"If that was the case, you have a conspiracy," said Parker. "If you have a warrantless entry, you have no legal investigation. It can be either conscious disregard for the law and all conduct flowing from that is criminal — the entry, the homicide. It's no different from people going in to rob a bank and kill someone in a shooting."
    U.S Attorney David Nahmias declined to comment on whether Junnier was cooperating in the investigation.
    Rand Csehy, attorney for Junnier, an 18-year police veteran who retired last week, would only say his client has cooperated.
    Tesler's attorney, Bill McKenney, would only say, "My guy has told the truth." But the attorney would not say whom Tesler has spoken with or what he said.
    Smith's attorney, Ed Garland, did not return phone calls.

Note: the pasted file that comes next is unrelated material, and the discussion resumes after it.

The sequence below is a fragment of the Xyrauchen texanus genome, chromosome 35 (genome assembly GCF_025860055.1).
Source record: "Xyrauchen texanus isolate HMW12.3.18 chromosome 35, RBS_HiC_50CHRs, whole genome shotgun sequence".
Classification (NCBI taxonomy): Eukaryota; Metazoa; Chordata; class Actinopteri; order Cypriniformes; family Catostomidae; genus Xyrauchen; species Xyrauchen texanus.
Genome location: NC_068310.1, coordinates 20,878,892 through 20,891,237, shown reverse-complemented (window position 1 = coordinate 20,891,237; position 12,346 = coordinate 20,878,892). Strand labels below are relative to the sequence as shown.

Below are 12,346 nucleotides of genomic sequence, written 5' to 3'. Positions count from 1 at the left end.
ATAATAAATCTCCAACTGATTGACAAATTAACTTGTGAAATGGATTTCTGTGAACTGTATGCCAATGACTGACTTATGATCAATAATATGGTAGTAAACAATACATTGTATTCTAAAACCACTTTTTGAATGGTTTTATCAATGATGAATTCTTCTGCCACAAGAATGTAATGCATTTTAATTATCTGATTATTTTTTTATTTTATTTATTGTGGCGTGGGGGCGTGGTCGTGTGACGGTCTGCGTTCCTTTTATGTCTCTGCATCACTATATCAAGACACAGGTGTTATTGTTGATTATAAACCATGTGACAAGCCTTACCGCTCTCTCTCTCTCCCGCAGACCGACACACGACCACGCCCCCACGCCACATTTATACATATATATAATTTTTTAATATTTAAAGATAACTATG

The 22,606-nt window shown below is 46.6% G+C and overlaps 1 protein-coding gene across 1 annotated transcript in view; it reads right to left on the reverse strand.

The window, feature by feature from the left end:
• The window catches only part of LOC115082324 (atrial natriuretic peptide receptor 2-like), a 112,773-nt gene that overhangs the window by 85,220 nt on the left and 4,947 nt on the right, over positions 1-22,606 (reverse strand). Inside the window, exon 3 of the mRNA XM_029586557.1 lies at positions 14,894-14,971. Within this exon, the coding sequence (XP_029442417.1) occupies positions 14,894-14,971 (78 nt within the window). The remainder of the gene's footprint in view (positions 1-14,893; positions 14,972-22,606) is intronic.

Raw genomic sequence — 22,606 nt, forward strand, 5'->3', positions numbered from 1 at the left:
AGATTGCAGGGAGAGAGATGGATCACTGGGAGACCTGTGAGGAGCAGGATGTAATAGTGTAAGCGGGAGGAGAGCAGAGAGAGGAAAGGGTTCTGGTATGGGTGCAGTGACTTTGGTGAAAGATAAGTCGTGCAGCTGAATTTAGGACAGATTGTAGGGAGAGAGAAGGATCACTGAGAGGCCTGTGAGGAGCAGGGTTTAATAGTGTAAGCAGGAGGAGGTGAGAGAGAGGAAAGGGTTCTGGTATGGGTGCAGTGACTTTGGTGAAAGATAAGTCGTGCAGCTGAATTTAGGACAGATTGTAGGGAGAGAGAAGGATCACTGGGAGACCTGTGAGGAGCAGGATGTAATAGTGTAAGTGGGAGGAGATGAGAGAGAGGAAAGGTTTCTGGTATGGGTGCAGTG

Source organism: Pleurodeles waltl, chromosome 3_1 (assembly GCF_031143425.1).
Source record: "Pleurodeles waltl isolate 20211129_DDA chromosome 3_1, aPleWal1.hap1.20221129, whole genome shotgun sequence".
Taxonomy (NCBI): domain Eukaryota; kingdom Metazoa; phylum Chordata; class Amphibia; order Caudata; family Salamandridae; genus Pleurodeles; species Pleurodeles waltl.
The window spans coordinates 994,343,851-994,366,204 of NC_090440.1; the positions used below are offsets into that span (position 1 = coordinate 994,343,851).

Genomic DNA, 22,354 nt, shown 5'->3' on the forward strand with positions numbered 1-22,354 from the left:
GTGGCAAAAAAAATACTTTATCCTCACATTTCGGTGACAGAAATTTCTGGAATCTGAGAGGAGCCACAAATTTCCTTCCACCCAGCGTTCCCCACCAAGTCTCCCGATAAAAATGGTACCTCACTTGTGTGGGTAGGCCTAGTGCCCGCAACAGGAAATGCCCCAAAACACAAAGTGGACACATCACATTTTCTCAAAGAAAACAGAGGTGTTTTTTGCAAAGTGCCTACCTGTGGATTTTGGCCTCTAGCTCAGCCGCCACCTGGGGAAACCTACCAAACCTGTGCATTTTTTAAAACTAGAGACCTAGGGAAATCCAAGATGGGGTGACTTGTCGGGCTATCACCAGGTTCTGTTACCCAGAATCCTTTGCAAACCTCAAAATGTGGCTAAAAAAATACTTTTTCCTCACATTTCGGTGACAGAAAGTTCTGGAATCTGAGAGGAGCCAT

All eight officers on the narcotics team were placed on paid leave pending the investigation by federal, state and Fulton County authorities.
    Junnier has told investigators the arrest of a suspected small-time dealer named Fabian Sheats that afternoon set the fatal set of circumstances in motion. According to police reports, Sheats, who was arrested for the third time in four months, told police that he had seen a kilogram of cocaine at the Neal Street home earlier that day.
    A relative of Sheats said Wednesday he is being held in jail as a government witness,
    The narcotics team tried to contact Alex White, who has worked as a confidential informant, to buy drugs at the house but was unable to get him to come quickly, the person told The Atlanta Journal-Constitution. "But they rushed it" and went to the magistrate, telling the judge the story about an informant buying the drugs, said the person close to the investigation.